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Friday, 4 October, 2002, 11:08 GMT 12:08 UK
Iraqis caught in the middle
Street scene in Baghdad
Iraqis are being asked to back Saddam in a referendum

The Americans may want him gone, but the Iraqi authorities are busy preparing their people to give Saddam Hussein a resounding "yes" in a referendum on 15 October on giving him another seven-year term.


God help us, what can we do?

Shopper in Baghdad
Even as the threat against him grows, "the beloved leader" is the subject of lavish television tributes.

He appears set inside a heart shape, backed by cheery music and a commentary urging Iraqis to say "Yes, Yes, Yes to the leader Saddam Hussein".

But the decision of the UN weapons inspectors to delay their return to Iraq is a major blow to the Iraqi leader, whose government has repeatedly said no new resolution is needed following its agreement to a resumption of inspections.


People here have no cushion to protect them. In 1991, Iraqis still had money, but after 12 years of sanctions they're now desperately poor

Margaret Hassan
Care International
President George W Bush has warned that full compliance is the Iraqi leader's "only choice".

If not, he faces the prospect of seeing his regime swept into the history books by the military might of the world's superpower.

Caught in the middle

Ordinary Iraqis are - once again - caught in the middle, worried about the consequences of war but fatalistic about a future they are helpless to change.

"God help us, what can we do?" asked one woman, shopping on Kerada Street in central Baghdad.


In 1991, there was a justification. We'd gone into Kuwait. But what have we done now? For more than a decade we've not done anything

Senior Iraqi Government official
"It's not in our hands," another man said.

On the streets of Baghdad, daily life goes on. There's little sign of people stockpiling food, in part because they can't afford to and partly because the Iraqi authorities have already given out two months' food rations in advance.

They also say they've seen it all before.

"We're used to these threats," said one young woman.

'No protection'

But aid workers in Iraq are increasingly concerned about the humanitarian impact of renewed conflict.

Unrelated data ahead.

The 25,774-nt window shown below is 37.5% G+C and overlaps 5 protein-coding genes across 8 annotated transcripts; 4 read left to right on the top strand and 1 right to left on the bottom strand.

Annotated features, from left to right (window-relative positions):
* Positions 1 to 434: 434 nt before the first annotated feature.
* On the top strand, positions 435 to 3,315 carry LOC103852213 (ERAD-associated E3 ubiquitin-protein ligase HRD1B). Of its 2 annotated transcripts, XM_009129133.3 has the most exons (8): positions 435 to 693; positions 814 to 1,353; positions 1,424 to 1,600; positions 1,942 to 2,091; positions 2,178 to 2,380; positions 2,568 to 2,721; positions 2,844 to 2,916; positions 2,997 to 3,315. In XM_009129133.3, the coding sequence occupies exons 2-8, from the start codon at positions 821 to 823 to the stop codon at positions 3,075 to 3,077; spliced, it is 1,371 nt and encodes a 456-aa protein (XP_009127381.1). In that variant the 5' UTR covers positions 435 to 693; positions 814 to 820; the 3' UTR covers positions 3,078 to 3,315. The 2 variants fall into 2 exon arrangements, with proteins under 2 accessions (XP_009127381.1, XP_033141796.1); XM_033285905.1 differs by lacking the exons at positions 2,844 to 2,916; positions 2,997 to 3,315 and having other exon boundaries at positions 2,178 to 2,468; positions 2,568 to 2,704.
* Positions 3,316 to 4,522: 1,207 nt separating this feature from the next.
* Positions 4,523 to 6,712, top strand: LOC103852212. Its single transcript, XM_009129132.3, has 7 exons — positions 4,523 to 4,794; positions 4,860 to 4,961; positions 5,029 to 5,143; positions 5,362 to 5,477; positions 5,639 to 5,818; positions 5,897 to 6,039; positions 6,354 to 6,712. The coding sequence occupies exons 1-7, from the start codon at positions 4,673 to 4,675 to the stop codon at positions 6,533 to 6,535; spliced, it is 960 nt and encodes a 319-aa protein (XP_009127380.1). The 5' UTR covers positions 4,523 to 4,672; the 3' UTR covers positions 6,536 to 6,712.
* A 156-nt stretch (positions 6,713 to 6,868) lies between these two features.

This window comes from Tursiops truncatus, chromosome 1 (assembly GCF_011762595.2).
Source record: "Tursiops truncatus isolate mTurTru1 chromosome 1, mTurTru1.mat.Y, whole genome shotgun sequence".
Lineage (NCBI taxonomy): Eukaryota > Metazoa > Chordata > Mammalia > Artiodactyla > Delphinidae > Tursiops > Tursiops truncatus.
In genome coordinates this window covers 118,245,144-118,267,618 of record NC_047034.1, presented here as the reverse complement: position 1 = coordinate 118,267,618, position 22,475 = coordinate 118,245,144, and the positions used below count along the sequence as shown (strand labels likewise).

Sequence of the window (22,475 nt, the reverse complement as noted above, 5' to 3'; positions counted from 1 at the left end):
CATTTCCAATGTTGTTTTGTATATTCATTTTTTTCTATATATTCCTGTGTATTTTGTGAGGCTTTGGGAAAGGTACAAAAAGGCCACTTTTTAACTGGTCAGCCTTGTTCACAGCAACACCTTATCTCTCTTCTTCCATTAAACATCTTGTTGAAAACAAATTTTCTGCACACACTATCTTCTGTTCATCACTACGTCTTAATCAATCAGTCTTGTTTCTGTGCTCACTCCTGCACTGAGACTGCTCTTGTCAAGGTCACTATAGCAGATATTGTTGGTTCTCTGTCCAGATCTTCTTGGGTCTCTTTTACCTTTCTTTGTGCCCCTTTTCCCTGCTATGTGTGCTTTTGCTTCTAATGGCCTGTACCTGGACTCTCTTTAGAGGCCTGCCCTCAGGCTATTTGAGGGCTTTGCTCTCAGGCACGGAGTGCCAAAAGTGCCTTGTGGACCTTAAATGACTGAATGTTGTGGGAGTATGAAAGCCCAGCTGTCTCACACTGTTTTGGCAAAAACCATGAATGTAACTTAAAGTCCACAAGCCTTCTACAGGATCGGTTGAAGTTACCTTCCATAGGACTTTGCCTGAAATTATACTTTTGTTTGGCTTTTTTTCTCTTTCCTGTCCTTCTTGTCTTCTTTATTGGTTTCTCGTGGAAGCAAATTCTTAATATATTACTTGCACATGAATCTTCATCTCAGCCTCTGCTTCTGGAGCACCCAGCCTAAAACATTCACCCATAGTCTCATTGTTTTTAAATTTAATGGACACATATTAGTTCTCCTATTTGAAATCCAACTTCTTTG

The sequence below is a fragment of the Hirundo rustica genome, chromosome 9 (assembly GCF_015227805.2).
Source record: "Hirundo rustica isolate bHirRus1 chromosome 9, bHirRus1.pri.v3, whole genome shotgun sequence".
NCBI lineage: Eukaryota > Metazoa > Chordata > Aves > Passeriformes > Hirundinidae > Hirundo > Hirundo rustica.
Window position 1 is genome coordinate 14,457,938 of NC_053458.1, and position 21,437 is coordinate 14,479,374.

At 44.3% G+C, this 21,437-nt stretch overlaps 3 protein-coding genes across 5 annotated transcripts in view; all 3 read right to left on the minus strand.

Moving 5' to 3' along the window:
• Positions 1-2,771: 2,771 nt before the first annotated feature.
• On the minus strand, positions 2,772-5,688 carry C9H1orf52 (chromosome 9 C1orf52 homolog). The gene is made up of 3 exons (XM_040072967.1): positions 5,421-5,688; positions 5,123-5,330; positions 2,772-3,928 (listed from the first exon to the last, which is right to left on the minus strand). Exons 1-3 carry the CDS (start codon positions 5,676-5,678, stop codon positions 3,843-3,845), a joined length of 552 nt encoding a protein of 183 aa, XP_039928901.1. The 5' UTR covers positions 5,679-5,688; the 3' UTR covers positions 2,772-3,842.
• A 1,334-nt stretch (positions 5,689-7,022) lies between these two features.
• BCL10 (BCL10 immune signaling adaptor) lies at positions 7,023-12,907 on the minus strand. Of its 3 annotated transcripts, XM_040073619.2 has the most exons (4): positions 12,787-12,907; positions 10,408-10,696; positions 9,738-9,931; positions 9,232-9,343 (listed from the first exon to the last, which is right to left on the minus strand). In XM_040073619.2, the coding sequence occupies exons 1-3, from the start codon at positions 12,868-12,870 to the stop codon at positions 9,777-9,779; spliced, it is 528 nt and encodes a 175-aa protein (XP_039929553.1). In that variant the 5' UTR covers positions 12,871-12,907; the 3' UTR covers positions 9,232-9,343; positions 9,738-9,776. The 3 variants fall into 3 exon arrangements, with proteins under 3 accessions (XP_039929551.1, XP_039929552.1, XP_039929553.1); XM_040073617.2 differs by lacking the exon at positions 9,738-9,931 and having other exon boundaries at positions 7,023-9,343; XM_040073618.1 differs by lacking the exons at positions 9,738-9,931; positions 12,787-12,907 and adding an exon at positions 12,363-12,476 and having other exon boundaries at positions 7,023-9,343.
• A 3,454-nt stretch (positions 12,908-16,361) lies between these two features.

"People here have no cushion to protect them," says Margaret Hassan of Care International.

Iraqi soldier in Baghdad
There are questions about the loyalty of Iraq's army to Saddam Hussein
"In 1991, Iraqis still had money, but after 12 years of sanctions they're now desperately poor."

"I hope war can be avoided," one Western diplomat in Baghdad said.

"But the Americans are decided and it now seems that Saddam Hussein will have to swallow everything in the new UN resolution."

That includes inspections of his eight presidential compounds which were protected from surprise inspections in a 1998 agreement between Iraq and the UN Secretary General, Kofi Annan.

'Pretext for war'

Having finally agreed to accept existing UN resolutions, the Iraqis are now watching the ground-rules for inspections change.

They are convinced that the Americans are trying to push Baghdad into a corner and create a pretext for a war they've already decided to wage - a war about oil and domination more than disarmament.

"In 1991, there was a justification," one senior government official acknowledged. "We'd gone into Kuwait. But what have we done now? For more than a decade we've not done anything."

But as both sides continue preparations for a military showdown, the Iraqi deputy prime minister, Tariq Aziz, has said an attack on Iraq would not be a "picnic" for the Americans.

Baghdad is vowing to fight back with all it has.

What no-one knows for sure is exactly what it has and whether Baghdad can count on its own army.

And, of course, there's another key question.

Will the Iraqi authorities now bow to the demands being made of them, knowing that, after over 30 years in power, their very survival is at stake?


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03 Oct 02 | Middle East
03 Oct 02 | Middle East
03 Oct 02 | Middle East
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